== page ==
As Americans continue to file hernia mesh lawsuits, Canadians began their hernia mesh class action claiming they weren’t warned of the implant’s risks.
The device at the center of the claims is Ethicon’s Physiomesh Hernia Mesh which Health Canada recalled in 2016. The Canadian agency’s action came after it learned that recurrence and reoperation rates with the device were higher than those of other meshes.
After the recall, Canadians who received Physiomesh suffered severe pain and had to undergo additional surgeries to repair hernias that reoccurred.
Canadian lawyer Jill McCartney is representing plaintiffs in the class action. She told CTV News that plaintiffs had their hernias “come back with greater severity.”
“It is our understanding that there are more people out there, and there’s probably more people that are experiencing these kinds of side effects,” McCartney said.
Hernia mesh recipients wonder how the product was approved for use in the first place.
“I think there should be more testing on these products and not so quick to get them onto the market if they’re not ready,” Colleen Copland, one of the plaintiffs awaiting a second hernia surgery, told CTV News.
Ethicon said it would defend against the lawsuits. The company voluntarily pulled Physiomesh from the U.S. market in May 2016 but called it a withdrawal and not a recall.
Americans who received Physiomesh are also facing the same complications, including severe pain, abbesses, infections and organ perforation. Ethicon faces growing litigation from Physiomesh in the U.S.
In addition to Physiomesh, other brands are also the subject of lawsuits in state and federal courts. Manufacturers include Ethicon, C.R. Bard, Atrium and others.
About two dozen lawsuits are pending in the newly created Atrium C-QUR hernia mesh multidistrict litigation (MDL) in New Hampshire before Judge Landya B. McCafferty. McCafferty recently appointed plaintiff’s attorney D. Todd Matthews to lead the MDL. Matthews is a part of a five-member Plaintiff’s Executive Committee.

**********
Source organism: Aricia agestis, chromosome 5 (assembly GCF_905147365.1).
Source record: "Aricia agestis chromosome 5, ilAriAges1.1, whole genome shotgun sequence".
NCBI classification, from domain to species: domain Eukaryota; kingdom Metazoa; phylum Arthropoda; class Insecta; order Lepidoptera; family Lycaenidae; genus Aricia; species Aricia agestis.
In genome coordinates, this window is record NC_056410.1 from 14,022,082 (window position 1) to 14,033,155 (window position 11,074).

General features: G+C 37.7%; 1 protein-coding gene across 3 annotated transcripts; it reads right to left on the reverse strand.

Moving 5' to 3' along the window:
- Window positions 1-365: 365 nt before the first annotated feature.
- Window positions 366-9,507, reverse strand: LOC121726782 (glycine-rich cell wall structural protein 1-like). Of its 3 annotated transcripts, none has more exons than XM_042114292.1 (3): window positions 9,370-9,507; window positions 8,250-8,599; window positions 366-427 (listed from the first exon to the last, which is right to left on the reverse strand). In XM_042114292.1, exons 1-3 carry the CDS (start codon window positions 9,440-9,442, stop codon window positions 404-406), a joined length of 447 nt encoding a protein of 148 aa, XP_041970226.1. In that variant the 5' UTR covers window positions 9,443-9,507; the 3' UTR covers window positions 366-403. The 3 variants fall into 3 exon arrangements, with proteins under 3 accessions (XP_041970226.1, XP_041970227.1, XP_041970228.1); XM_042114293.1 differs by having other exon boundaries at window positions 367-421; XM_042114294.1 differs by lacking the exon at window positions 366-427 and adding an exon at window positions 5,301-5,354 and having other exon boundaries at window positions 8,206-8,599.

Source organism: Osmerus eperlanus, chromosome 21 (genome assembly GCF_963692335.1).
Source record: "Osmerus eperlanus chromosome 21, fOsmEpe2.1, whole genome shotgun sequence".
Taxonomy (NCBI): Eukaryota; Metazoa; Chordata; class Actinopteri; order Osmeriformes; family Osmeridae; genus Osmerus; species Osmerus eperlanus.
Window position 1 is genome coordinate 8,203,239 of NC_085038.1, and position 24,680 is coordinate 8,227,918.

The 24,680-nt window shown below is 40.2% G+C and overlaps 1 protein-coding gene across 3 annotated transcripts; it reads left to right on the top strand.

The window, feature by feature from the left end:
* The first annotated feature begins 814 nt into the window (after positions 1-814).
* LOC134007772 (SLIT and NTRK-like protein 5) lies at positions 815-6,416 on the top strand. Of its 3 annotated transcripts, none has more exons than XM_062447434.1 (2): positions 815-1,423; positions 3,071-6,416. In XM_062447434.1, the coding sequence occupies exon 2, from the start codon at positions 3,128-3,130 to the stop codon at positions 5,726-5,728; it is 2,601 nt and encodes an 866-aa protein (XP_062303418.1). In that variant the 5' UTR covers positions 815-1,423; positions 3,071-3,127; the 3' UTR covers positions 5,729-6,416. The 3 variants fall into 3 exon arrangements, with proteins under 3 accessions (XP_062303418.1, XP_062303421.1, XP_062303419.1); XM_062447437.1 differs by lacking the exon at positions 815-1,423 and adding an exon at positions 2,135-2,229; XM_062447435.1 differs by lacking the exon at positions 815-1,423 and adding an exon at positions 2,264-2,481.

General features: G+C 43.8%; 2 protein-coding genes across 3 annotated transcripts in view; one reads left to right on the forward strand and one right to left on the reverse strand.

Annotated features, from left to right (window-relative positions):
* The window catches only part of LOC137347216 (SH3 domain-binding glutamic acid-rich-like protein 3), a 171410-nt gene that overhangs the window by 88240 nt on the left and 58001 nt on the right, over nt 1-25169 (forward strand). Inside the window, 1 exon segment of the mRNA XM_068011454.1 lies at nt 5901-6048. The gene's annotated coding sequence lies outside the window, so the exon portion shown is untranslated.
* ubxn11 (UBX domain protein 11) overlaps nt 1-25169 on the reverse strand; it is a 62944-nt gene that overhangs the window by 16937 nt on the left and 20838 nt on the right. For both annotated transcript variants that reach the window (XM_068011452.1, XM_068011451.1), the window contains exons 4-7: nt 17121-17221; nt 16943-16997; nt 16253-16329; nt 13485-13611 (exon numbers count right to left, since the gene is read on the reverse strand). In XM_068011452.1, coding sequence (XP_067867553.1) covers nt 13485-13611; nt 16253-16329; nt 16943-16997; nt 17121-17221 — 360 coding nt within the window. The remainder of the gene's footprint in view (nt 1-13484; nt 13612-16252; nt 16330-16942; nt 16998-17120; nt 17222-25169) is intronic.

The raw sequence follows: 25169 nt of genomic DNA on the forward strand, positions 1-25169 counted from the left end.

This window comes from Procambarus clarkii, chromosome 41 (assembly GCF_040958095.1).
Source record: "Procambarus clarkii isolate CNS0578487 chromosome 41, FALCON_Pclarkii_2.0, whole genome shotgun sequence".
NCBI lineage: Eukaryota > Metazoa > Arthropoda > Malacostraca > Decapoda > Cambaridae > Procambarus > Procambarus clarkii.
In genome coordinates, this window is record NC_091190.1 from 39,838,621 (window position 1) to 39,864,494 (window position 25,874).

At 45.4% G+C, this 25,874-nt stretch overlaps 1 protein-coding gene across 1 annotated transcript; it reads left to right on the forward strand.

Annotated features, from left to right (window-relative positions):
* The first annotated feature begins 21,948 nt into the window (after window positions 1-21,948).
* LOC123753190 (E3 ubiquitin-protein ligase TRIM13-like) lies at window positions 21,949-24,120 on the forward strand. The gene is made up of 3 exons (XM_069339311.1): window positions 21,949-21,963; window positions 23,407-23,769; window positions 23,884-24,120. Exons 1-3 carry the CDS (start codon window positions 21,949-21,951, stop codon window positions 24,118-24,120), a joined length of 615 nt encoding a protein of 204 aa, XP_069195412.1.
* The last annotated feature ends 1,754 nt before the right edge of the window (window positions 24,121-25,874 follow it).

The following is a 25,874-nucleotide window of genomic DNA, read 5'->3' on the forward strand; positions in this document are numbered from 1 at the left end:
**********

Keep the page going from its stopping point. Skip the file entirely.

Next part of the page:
“The injuries these plaintiffs have suffered are horrific. I certainly plan to honor the court and the victims of this product by working hard and doing everything in my power to see that justice prevails,” Matthews said in a statement.
According to Atrium’s marketing, the fish oil coating on C-QUR mesh is supposed to prevent it from adhering to the bowel. But, plaintiffs in the MDL allege Atrium’s mesh sticks to the bowel and other organs causing ulcers, infections, bowel obstructions and other complications.
C.R. Bard was one of the first companies to recall its hernia mesh implant — the Kugel Composix Hernia Patch. Following the recall, the company faced thousands of lawsuits. In the second bellwether trial, the jury found Kugel Patch was defective and awarded $1.5 million to the plaintiff Christopher Thorpe in 2010.
The following year, the company settled more than 2,600 lawsuits for $184 million.
While Ethicon has not discussed settlement for any of its U.S. Physiomesh cases, one of the first Physiomesh lawsuits filed by Matthew Huff heads to trial in January 2018.
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